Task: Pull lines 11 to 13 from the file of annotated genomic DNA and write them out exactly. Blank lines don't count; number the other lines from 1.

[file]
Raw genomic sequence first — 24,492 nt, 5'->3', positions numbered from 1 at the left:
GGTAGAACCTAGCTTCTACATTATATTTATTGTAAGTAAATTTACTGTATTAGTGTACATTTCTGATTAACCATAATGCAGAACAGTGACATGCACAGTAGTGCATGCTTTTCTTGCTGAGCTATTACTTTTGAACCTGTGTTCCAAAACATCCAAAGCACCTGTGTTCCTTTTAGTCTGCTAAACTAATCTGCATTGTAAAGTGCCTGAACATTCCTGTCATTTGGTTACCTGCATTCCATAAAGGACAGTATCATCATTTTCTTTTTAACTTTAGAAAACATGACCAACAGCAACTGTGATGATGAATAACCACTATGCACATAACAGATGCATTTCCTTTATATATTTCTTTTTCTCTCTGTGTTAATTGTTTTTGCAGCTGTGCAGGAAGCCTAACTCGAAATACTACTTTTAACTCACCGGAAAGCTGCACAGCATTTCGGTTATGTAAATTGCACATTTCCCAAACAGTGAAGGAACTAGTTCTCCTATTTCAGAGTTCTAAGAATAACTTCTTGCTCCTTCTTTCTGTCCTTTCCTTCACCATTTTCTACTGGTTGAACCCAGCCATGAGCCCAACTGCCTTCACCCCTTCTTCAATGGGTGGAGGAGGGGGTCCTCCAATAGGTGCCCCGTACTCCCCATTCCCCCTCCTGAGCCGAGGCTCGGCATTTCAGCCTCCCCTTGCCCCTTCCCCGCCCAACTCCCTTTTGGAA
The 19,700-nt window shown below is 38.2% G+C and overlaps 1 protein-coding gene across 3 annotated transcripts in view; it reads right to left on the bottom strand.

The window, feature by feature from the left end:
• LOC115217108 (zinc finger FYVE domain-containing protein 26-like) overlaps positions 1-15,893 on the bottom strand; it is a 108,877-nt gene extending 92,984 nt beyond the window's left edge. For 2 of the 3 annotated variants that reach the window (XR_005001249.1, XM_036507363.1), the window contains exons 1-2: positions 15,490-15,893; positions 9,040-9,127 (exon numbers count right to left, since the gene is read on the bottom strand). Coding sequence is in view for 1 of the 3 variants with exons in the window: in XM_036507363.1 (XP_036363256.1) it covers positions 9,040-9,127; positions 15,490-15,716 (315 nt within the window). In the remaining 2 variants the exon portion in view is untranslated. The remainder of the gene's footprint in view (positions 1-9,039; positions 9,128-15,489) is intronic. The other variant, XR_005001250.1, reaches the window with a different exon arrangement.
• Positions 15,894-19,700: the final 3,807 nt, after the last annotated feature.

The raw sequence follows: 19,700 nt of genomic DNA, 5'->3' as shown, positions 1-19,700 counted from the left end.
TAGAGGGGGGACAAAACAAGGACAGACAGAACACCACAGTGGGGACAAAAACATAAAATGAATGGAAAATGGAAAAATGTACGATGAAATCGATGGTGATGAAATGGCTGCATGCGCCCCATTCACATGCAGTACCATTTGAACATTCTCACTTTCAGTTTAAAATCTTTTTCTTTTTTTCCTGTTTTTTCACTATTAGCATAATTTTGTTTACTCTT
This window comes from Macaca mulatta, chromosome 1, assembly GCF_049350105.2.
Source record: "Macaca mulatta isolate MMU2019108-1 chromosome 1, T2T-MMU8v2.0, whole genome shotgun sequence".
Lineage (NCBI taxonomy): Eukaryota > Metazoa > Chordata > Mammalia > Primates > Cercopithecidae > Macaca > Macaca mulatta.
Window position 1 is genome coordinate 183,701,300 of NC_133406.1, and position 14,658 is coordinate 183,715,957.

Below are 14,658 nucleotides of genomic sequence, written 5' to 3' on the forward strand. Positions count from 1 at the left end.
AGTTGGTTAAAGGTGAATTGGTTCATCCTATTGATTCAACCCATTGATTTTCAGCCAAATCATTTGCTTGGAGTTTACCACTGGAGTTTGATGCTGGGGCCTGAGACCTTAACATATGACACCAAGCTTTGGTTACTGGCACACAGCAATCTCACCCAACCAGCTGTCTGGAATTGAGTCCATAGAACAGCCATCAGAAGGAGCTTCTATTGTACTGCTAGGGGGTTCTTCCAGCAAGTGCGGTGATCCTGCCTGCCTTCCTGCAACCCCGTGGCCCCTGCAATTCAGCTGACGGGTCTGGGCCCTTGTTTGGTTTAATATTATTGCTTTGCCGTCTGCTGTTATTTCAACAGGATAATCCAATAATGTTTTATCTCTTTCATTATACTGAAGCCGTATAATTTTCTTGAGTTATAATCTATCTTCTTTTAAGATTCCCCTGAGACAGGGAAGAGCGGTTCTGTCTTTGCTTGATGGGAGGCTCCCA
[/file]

Lineage (NCBI taxonomy): Eukaryota > Metazoa > Chordata > Mammalia > Primates > Cercopithecidae > Macaca > Macaca mulatta.
Window position 1 is genome coordinate 183,701,300 of NC_133406.1, and position 14,658 is coordinate 183,715,957.

Below are 14,658 nucleotides of genomic sequence, written 5' to 3' on the forward strand. Positions count from 1 at the left end.